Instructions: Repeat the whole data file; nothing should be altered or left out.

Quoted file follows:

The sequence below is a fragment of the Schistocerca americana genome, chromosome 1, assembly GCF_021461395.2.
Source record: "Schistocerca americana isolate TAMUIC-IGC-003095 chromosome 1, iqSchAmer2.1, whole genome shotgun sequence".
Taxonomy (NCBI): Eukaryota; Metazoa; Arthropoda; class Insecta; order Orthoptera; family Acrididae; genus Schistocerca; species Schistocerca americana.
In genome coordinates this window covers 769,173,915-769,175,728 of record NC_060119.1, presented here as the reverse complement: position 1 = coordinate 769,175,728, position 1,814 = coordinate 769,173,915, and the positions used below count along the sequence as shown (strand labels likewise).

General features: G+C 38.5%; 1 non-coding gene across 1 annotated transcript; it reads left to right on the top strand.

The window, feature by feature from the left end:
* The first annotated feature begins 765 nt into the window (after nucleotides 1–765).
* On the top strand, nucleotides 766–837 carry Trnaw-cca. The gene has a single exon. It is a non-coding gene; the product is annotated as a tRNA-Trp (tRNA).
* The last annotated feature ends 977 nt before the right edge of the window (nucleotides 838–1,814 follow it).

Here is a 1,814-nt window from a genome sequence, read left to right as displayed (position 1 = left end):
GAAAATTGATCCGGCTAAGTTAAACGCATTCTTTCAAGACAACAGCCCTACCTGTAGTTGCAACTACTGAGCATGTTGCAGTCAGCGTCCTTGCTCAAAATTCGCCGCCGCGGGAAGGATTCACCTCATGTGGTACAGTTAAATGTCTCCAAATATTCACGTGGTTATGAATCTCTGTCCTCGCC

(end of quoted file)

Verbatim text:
The sequence below is a fragment of the Schistocerca americana genome, chromosome 1, assembly GCF_021461395.2.
Source record: "Schistocerca americana isolate TAMUIC-IGC-003095 chromosome 1, iqSchAmer2.1, whole genome shotgun sequence".
Taxonomy (NCBI): Eukaryota; Metazoa; Arthropoda; class Insecta; order Orthoptera; family Acrididae; genus Schistocerca; species Schistocerca americana.
In genome coordinates this window covers 769,173,915-769,175,728 of record NC_060119.1, presented here as the reverse complement: position 1 = coordinate 769,175,728, position 1,814 = coordinate 769,173,915, and the positions used below count along the sequence as shown (strand labels likewise).

General features: G+C 38.5%; 1 non-coding gene across 1 annotated transcript; it reads left to right on the top strand.

The window, feature by feature from the left end:
* The first annotated feature begins 765 nt into the window (after nucleotides 1–765).
* On the top strand, nucleotides 766–837 carry Trnaw-cca. The gene has a single exon. It is a non-coding gene; the product is annotated as a tRNA-Trp (tRNA).
* The last annotated feature ends 977 nt before the right edge of the window (nucleotides 838–1,814 follow it).

Here is a 1,814-nt window from a genome sequence, read left to right as displayed (position 1 = left end):
GAAAATTGATCCGGCTAAGTTAAACGCATTCTTTCAAGACAACAGCCCTACCTGTAGTTGCAACTACTGAGCATGTTGCAGTCAGCGTCCTTGCTCAAAATTCGCCGCCGCGGGAAGGATTCACCTCATGTGGTACAGTTAAATGTCTCCAAATATTCACGTGGTTATGAATCTCTGTCCTCGCC